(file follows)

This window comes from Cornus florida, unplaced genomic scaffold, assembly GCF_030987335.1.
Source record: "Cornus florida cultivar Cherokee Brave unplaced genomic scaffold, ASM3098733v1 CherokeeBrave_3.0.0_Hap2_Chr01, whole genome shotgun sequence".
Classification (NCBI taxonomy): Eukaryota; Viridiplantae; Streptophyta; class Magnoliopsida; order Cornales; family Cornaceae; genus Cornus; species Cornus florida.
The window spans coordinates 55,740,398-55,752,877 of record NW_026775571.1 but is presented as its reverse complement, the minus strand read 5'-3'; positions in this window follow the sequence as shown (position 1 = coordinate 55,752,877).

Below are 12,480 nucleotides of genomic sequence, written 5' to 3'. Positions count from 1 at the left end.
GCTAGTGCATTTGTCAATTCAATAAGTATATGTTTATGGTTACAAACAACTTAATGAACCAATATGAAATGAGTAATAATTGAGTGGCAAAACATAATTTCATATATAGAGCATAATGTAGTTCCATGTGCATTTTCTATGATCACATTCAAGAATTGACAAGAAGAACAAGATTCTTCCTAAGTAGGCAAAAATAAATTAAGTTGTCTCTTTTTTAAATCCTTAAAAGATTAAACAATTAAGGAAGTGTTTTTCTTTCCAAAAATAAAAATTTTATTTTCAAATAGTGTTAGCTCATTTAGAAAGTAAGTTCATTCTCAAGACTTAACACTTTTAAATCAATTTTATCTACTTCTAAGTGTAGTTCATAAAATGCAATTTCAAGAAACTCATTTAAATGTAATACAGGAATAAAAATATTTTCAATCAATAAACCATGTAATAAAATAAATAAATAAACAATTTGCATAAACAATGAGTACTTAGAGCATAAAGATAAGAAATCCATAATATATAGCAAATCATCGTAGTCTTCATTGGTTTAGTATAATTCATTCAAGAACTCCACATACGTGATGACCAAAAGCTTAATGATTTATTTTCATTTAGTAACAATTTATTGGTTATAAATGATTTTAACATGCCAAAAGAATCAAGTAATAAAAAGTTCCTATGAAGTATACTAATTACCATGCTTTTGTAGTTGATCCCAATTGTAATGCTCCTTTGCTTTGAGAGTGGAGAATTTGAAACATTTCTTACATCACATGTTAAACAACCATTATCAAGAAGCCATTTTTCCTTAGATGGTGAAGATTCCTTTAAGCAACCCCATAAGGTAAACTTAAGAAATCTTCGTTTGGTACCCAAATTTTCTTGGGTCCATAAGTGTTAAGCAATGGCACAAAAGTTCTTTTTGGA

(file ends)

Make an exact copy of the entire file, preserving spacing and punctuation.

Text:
This window comes from Cornus florida, unplaced genomic scaffold, assembly GCF_030987335.1.
Source record: "Cornus florida cultivar Cherokee Brave unplaced genomic scaffold, ASM3098733v1 CherokeeBrave_3.0.0_Hap2_Chr01, whole genome shotgun sequence".
Classification (NCBI taxonomy): Eukaryota; Viridiplantae; Streptophyta; class Magnoliopsida; order Cornales; family Cornaceae; genus Cornus; species Cornus florida.
The window spans coordinates 55,740,398-55,752,877 of record NW_026775571.1 but is presented as its reverse complement, the minus strand read 5'-3'; positions in this window follow the sequence as shown (position 1 = coordinate 55,752,877).

Below are 12,480 nucleotides of genomic sequence, written 5' to 3'. Positions count from 1 at the left end.
GCTAGTGCATTTGTCAATTCAATAAGTATATGTTTATGGTTACAAACAACTTAATGAACCAATATGAAATGAGTAATAATTGAGTGGCAAAACATAATTTCATATATAGAGCATAATGTAGTTCCATGTGCATTTTCTATGATCACATTCAAGAATTGACAAGAAGAACAAGATTCTTCCTAAGTAGGCAAAAATAAATTAAGTTGTCTCTTTTTTAAATCCTTAAAAGATTAAACAATTAAGGAAGTGTTTTTCTTTCCAAAAATAAAAATTTTATTTTCAAATAGTGTTAGCTCATTTAGAAAGTAAGTTCATTCTCAAGACTTAACACTTTTAAATCAATTTTATCTACTTCTAAGTGTAGTTCATAAAATGCAATTTCAAGAAACTCATTTAAATGTAATACAGGAATAAAAATATTTTCAATCAATAAACCATGTAATAAAATAAATAAATAAACAATTTGCATAAACAATGAGTACTTAGAGCATAAAGATAAGAAATCCATAATATATAGCAAATCATCGTAGTCTTCATTGGTTTAGTATAATTCATTCAAGAACTCCACATACGTGATGACCAAAAGCTTAATGATTTATTTTCATTTAGTAACAATTTATTGGTTATAAATGATTTTAACATGCCAAAAGAATCAAGTAATAAAAAGTTCCTATGAAGTATACTAATTACCATGCTTTTGTAGTTGATCCCAATTGTAATGCTCCTTTGCTTTGAGAGTGGAGAATTTGAAACATTTCTTACATCACATGTTAAACAACCATTATCAAGAAGCCATTTTTCCTTAGATGGTGAAGATTCCTTTAAGCAACCCCATAAGGTAAACTTAAGAAATCTTCGTTTGGTACCCAAATTTTCTTGGGTCCATAAGTGTTAAGCAATGGCACAAAAGTTCTTTTTGGA